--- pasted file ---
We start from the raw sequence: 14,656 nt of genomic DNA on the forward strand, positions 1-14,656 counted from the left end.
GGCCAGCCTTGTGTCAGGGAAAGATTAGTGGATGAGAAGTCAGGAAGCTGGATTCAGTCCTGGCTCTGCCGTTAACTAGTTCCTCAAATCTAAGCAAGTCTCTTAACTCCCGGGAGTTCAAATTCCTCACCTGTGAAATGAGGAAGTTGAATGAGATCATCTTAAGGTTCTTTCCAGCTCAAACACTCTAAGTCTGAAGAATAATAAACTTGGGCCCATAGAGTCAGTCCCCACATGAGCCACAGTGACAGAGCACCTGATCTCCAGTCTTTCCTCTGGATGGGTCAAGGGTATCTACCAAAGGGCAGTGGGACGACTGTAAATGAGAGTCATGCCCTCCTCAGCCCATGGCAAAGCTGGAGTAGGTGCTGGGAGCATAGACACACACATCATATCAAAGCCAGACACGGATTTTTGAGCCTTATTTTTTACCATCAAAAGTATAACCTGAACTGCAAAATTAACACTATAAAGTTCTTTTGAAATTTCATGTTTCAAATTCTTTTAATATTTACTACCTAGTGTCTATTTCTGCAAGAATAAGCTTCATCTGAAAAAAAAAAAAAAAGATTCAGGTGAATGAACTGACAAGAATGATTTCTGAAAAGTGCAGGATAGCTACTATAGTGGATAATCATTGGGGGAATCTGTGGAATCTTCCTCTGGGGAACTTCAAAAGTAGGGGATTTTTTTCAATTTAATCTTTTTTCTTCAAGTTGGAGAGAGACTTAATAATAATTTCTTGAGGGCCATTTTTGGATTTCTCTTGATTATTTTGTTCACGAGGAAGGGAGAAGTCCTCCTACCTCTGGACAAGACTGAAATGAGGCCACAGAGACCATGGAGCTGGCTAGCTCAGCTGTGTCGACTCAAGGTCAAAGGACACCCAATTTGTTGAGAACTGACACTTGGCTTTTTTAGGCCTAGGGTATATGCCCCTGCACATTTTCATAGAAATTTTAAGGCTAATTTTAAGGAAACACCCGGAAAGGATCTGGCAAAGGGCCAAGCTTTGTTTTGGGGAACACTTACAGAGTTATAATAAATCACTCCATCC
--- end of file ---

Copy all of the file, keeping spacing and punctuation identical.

We start from the raw sequence: 14,656 nt of genomic DNA on the forward strand, positions 1-14,656 counted from the left end.
GGCCAGCCTTGTGTCAGGGAAAGATTAGTGGATGAGAAGTCAGGAAGCTGGATTCAGTCCTGGCTCTGCCGTTAACTAGTTCCTCAAATCTAAGCAAGTCTCTTAACTCCCGGGAGTTCAAATTCCTCACCTGTGAAATGAGGAAGTTGAATGAGATCATCTTAAGGTTCTTTCCAGCTCAAACACTCTAAGTCTGAAGAATAATAAACTTGGGCCCATAGAGTCAGTCCCCACATGAGCCACAGTGACAGAGCACCTGATCTCCAGTCTTTCCTCTGGATGGGTCAAGGGTATCTACCAAAGGGCAGTGGGACGACTGTAAATGAGAGTCATGCCCTCCTCAGCCCATGGCAAAGCTGGAGTAGGTGCTGGGAGCATAGACACACACATCATATCAAAGCCAGACACGGATTTTTGAGCCTTATTTTTTACCATCAAAAGTATAACCTGAACTGCAAAATTAACACTATAAAGTTCTTTTGAAATTTCATGTTTCAAATTCTTTTAATATTTACTACCTAGTGTCTATTTCTGCAAGAATAAGCTTCATCTGAAAAAAAAAAAAAAAGATTCAGGTGAATGAACTGACAAGAATGATTTCTGAAAAGTGCAGGATAGCTACTATAGTGGATAATCATTGGGGGAATCTGTGGAATCTTCCTCTGGGGAACTTCAAAAGTAGGGGATTTTTTTCAATTTAATCTTTTTTCTTCAAGTTGGAGAGAGACTTAATAATAATTTCTTGAGGGCCATTTTTGGATTTCTCTTGATTATTTTGTTCACGAGGAAGGGAGAAGTCCTCCTACCTCTGGACAAGACTGAAATGAGGCCACAGAGACCATGGAGCTGGCTAGCTCAGCTGTGTCGACTCAAGGTCAAAGGACACCCAATTTGTTGAGAACTGACACTTGGCTTTTTTAGGCCTAGGGTATATGCCCCTGCACATTTTCATAGAAATTTTAAGGCTAATTTTAAGGAAACACCCGGAAAGGATCTGGCAAAGGGCCAAGCTTTGTTTTGGGGAACACTTACAGAGTTATAATAAATCACTCCATCC